Another day. Another poster. Today I’m sharing some SI Units Posters.
I guess that must mean it’s back to school time. I’m teaching chemistry for the first time this year, so I decided I need to up the number of science-y posters on my walls. Last year, I found out I was teaching physical science at the last minute, so I didn’t really have the time to make any posters or the wall space to hang them.
I decided the perfect place to start was with the basic SI Units. I did some googling and found a really cool circular graphic on the website of the Bureau International des Poids et Mesures.
I knew that I wanted this graphic to somehow be the center of my poster. I made mini-posters with each unit type, and I thought that I would arrange them like spokes.
When my husband saw my poster arrangement, he suggested that I arrange them horizontally instead.
I wasn’t totally sold on the idea because I was still envisioning them as spokes on a wheel.
However, when I got to school yesterday to hang up my new posters I realized that there really wasn’t anywhere to hang a giant wheel of SI Units. So they did end up getting hung horizontally. 🙂
Free Download of SI Units Posters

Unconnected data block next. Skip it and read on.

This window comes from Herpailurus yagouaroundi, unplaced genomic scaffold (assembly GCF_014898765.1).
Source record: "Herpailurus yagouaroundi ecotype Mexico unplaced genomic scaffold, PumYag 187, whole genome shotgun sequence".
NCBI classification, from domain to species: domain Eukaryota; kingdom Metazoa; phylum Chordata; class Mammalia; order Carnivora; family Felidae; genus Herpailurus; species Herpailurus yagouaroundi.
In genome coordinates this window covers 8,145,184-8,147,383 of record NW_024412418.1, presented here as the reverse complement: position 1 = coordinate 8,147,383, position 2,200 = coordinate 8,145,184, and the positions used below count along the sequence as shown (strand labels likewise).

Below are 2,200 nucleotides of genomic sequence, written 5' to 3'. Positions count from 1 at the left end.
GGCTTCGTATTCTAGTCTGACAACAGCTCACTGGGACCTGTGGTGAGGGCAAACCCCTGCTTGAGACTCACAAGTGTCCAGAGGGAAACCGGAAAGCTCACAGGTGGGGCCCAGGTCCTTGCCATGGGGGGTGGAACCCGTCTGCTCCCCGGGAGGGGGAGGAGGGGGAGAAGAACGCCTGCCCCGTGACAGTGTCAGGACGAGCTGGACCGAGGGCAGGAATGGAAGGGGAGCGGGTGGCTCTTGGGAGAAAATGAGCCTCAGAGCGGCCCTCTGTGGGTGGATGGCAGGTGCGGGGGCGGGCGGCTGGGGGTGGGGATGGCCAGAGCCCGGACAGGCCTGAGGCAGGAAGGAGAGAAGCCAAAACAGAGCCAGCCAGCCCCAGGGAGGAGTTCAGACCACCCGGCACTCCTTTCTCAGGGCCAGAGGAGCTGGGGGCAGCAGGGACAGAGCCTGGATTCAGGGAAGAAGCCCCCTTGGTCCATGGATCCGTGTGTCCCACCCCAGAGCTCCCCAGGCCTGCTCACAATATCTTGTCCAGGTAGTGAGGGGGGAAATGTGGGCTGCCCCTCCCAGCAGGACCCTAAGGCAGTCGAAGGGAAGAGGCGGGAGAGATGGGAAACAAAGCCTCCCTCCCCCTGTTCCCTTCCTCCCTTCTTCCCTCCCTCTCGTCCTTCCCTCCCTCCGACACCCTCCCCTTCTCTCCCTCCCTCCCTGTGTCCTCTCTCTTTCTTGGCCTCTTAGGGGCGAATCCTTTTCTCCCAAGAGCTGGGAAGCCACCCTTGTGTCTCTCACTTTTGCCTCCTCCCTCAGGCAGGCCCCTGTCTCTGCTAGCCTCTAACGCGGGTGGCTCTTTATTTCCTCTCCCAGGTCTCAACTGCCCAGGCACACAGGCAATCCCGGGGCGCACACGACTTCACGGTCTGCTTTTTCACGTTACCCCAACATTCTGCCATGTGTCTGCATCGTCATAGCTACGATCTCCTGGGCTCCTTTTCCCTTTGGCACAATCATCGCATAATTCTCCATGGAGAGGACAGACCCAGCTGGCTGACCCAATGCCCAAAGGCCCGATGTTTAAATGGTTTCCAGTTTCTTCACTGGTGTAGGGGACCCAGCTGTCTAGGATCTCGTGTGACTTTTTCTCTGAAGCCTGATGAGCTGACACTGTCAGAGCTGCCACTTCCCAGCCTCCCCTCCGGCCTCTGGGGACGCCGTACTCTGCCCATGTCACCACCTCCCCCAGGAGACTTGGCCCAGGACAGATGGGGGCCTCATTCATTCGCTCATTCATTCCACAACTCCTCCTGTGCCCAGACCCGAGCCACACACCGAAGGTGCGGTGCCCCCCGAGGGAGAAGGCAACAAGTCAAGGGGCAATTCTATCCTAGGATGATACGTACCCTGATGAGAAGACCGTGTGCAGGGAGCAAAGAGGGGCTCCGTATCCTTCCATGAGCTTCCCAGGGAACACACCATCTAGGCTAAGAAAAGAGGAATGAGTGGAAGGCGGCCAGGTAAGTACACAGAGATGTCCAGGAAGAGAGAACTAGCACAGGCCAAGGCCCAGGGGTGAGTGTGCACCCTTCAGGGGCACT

SI Units Poster Center (PDF) (392 downloads)
SI Units – Cards to Go Around Center (PDF) (403 downloads)
SI Units Posters (Editable Publisher Files ZIP) (300 downloads)
Want more posters? Check out my posters page!
More Free Printable Science Posters
- How to Read the Periodic Table Poster
- Roman Numerals Poster
- Free Scientific Method Posters from Scholastic
- SI Units Posters
- Mole Poster – Avogadro’s Number
- Diatomic Elements BrINClHOF Poster
- Prefixes Poster for Naming Covalent Compounds
- Accuracy vs Precision Posters
- Significant Figures Posters
- Always Show All Of Your Thinking Poster
- Millions saw the apple fall but Newton asked WHY. (Bernard Baruch)
Teacher of Oz
Friday 18th of August 2017
I'm not a science teacher, so I'm curious why the base unit for mass is kilogram instead of gram? I think this would be really helpful for students that tend to mix up the abbreviations!
Sarah Carter (@mathequalslove)
Tuesday 5th of September 2017
There's actually a bar of platinum alloy in a vault in Paris that determines how much a kilogram is. https://www.sciencedaily.com/releases/2008/02/080228120943.htm